Audit: Kinder may have had conflict with bike race
Originally published September 21, 2011 at 11:53 a.m., updated September 21, 2011 at 11:59 p.m.
Lt. Gov. Peter Kinder may have had a conflict of interest by serving as chairman of both the state Tourism Commission and a nonprofit group that put on the Tour of Missouri bicycle race, according to a state audit released Wednesday.
The audit cited Kinder’s dual roles as one of several potential conflicts of interest involving the commission that decides how to spend millions of dollars each year marketing Missouri to visitors and vacationers. The audit also criticized the Tourism Division’s budgeting practices and said it lacks performance measurements needed to determine whether advertising efforts are meeting goals.
The audit gave the Division of Tourism a “fair” rating, its second lowest category on a scale ranging from poor to excellent.
Missouri Tourism Director Katie Steele Danner said the agency is working to implement many of the auditor’s recommendations and plans to present a proposed conflict of interest policy to the Tourism Commission at its Oct. 13 meeting.
“There shouldn’t be any self-dealing activity — in this particular case, I think the audit speaks for itself — and it would be prudent for us to have a conflict of interest policy,” Danner told The Associated Press.
The audit comes as Kinder, a Republican, weighs whether to go ahead with a planned challenge of Democratic Gov. Jay Nixon in the 2012 elections. The Tour of Missouri bicycle race, which attracted some of the top professional cyclists from around the world, has been a point of contention between the two officeholders. Kinder was the race’s most public supporter since it began in 2007. But Nixon’s administration, citing tight state finances, pulled the plug on state funding for the 2010 race, forcing its cancellation. The race has not returned since then.
The audit said Kinder, in his role as Tourism Commission chairman, took part in discussions about funding the Tour of Missouri and voted to approve agency budgets that included $2.5 million for the 2008 and 2009 races. The audit says Kinder failed to disclose on forms filed with the Missouri Ethics Commission during those years that he also was chairman of the nonprofit Tour of Missouri Inc., which received state funding to administer the race.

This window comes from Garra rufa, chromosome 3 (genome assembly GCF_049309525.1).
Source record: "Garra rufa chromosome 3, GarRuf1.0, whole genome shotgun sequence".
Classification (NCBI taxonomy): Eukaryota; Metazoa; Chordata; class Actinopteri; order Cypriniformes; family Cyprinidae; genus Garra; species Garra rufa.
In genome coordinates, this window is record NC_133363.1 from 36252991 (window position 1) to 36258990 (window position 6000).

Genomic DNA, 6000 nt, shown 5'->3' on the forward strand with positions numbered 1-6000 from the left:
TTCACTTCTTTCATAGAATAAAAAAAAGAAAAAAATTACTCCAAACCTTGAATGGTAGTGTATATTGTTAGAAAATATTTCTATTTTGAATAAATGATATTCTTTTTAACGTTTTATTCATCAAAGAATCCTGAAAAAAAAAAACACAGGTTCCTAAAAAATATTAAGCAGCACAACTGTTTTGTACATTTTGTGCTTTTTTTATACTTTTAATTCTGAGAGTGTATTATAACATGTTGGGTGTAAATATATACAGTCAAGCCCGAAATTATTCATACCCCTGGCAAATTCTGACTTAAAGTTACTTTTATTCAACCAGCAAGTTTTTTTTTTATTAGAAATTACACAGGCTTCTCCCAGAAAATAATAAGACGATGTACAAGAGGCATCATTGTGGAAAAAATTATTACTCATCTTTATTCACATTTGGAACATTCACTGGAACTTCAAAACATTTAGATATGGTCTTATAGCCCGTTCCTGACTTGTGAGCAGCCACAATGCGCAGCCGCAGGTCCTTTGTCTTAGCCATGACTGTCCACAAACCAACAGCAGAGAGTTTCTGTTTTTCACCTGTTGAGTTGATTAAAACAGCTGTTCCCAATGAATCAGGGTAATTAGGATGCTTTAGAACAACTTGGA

Kinder was replaced as chairman of the Tourism Commission in November 2009, and the auditor’s office says Kinder also is no longer an officer with Tour of Missouri Inc.
“The accidental failure to include the nonprofit corporation information was an oversight that was corrected as soon as it came to light,” Kinder’s office said in an emailed statement provided Wednesday by office spokesman Jay Eastlick. “The Lt. Governor had no financial interest whatsoever in the nonprofit corporation.”
Seizing on the political implications of the audit, the Missouri Democratic Party said it shows Kinder funneled state money to an organization he ran “to facilitate his lavish lifestyle of fancy parties and expensive meals” used to promote the bicycle race.
“This is the kind of thing that makes Missouri taxpayers sick to their stomachs,” said Democratic Party spokeswoman Caitlin Legacki. But the audit also includes criticism of Nixon’s administration.
Repeating a theme from audits of other state agencies, the audit of the Tourism Division said it appeared inappropriate for the agency to have paid for $3,072 of airplane flights by Nixon, including ones to the Major League Baseball All-Star game in St. Louis and the 50th anniversary event of the Silver Dollar City theme park in Branson.
Nixon has defended his practice of billing agencies for his flights, saying his travels often relate to functions supported by those agencies. But legislators frustrated by the practice sought to put an end to it in the current budget by specifically prohibiting most agencies for paying for travel by statewide elected officials.
Although the Tourism Division audit bore the name of Auditor Tom Schweich, his office said Schweich recused himself from any involvement to avoid any appearance of a conflict of interest. Kinder was one of the largest contributors to Schweich’s successful 2010 campaign.
Under its heading of conflicts of interest, the audit also cited cases in which two tourism commissioners voted on budget decisions related the agency’s Cooperative Marketing Program and First-time Marketing Events Program. Division staff later allocated part of that funding to local agencies the commissioners represented, the audit said.
The audit also questioned the division’s documentation on the state’s costs and benefits of the Tour of Missouri and criticized the division for using an advertising agency as a pass-through for expenditures for the bicycle race. The division’s written response to the audit said the advertising contract allowed such arrangements, but it agreed such expenses should be handled in an open and transparent manner.